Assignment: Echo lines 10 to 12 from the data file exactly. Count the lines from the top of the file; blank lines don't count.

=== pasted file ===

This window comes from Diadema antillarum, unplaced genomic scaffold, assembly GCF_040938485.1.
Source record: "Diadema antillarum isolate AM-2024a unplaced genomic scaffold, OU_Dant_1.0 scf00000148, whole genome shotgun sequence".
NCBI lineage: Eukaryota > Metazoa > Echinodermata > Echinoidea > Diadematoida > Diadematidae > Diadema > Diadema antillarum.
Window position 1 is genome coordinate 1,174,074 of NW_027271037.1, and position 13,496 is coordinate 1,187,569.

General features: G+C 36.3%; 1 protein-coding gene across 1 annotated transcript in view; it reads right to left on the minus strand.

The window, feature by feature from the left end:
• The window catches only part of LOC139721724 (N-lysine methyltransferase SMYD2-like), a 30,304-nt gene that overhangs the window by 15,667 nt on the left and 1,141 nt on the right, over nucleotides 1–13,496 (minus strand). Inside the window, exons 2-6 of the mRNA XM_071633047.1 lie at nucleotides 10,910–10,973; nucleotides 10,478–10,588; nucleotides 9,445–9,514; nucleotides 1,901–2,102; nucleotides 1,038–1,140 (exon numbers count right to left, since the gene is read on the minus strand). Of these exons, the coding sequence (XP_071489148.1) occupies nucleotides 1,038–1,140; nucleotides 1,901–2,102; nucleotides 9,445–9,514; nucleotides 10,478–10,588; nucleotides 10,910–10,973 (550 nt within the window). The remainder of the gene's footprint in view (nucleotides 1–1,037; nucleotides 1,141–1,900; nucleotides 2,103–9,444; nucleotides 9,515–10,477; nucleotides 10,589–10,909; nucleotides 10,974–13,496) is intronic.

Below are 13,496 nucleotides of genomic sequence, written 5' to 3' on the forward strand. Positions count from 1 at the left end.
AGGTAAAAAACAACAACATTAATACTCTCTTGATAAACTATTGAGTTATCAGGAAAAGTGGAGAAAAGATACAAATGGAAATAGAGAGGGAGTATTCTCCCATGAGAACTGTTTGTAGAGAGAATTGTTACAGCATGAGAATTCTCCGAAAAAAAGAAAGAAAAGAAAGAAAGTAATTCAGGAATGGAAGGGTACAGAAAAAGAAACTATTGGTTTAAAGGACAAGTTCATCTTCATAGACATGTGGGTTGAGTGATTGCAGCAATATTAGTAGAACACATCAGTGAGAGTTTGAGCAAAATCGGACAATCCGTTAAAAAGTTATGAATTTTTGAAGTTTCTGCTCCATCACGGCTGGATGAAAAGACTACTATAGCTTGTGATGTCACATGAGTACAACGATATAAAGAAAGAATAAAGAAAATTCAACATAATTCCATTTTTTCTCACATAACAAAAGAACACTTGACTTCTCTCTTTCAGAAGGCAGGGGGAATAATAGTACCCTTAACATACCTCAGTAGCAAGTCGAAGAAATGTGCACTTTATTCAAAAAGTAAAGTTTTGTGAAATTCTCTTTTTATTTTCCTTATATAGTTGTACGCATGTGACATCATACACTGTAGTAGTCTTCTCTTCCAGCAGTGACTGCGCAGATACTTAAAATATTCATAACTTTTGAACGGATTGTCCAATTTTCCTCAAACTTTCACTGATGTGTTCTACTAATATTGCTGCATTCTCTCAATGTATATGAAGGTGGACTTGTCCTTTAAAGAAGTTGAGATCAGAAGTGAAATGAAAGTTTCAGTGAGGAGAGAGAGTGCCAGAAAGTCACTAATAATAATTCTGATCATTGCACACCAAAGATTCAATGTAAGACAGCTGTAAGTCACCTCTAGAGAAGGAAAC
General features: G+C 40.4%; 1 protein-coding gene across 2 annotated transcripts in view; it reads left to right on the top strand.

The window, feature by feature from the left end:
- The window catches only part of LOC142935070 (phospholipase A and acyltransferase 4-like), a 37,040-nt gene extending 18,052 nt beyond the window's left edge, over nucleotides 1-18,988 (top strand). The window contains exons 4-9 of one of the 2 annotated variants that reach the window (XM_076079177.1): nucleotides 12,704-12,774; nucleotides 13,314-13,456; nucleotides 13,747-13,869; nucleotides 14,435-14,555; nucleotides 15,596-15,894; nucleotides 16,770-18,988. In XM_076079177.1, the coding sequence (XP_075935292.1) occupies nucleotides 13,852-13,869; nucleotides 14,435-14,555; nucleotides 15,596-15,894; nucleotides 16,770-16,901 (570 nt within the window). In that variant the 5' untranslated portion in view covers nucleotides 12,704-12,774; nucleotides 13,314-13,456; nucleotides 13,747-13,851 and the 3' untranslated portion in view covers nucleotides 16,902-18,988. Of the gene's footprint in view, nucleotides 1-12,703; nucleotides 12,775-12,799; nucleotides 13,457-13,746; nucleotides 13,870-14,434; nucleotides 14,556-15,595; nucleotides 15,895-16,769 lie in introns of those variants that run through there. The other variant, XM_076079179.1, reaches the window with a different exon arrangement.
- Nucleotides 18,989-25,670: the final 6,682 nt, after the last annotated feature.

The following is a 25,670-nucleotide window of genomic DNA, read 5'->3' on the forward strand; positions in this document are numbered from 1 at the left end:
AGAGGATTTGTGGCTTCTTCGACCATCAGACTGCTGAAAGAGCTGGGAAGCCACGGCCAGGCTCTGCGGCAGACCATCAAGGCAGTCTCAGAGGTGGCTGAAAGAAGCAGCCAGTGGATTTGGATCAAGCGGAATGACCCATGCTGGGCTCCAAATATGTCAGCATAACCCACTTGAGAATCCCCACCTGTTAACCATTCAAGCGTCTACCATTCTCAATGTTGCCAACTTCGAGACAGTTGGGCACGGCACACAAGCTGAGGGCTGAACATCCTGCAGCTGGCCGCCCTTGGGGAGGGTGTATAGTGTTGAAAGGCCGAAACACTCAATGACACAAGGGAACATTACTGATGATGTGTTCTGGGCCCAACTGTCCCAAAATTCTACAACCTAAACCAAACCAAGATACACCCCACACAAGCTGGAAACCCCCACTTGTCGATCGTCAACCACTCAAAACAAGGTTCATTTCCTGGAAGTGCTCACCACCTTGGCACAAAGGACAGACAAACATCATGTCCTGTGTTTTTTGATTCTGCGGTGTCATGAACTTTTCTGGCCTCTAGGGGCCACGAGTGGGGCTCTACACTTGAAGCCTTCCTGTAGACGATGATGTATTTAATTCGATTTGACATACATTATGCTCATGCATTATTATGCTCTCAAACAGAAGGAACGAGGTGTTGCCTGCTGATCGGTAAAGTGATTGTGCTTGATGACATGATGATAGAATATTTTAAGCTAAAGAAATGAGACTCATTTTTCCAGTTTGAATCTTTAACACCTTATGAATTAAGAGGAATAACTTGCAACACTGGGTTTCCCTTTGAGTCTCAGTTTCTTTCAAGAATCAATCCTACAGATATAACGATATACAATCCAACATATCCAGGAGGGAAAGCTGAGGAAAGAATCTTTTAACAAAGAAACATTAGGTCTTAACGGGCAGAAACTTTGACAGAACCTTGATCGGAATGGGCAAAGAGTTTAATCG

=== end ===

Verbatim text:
General features: G+C 40.4%; 1 protein-coding gene across 2 annotated transcripts in view; it reads left to right on the top strand.

The window, feature by feature from the left end:
- The window catches only part of LOC142935070 (phospholipase A and acyltransferase 4-like), a 37,040-nt gene extending 18,052 nt beyond the window's left edge, over nucleotides 1-18,988 (top strand). The window contains exons 4-9 of one of the 2 annotated variants that reach the window (XM_076079177.1): nucleotides 12,704-12,774; nucleotides 13,314-13,456; nucleotides 13,747-13,869; nucleotides 14,435-14,555; nucleotides 15,596-15,894; nucleotides 16,770-18,988. In XM_076079177.1, the coding sequence (XP_075935292.1) occupies nucleotides 13,852-13,869; nucleotides 14,435-14,555; nucleotides 15,596-15,894; nucleotides 16,770-16,901 (570 nt within the window). In that variant the 5' untranslated portion in view covers nucleotides 12,704-12,774; nucleotides 13,314-13,456; nucleotides 13,747-13,851 and the 3' untranslated portion in view covers nucleotides 16,902-18,988. Of the gene's footprint in view, nucleotides 1-12,703; nucleotides 12,775-12,799; nucleotides 13,457-13,746; nucleotides 13,870-14,434; nucleotides 14,556-15,595; nucleotides 15,895-16,769 lie in introns of those variants that run through there. The other variant, XM_076079179.1, reaches the window with a different exon arrangement.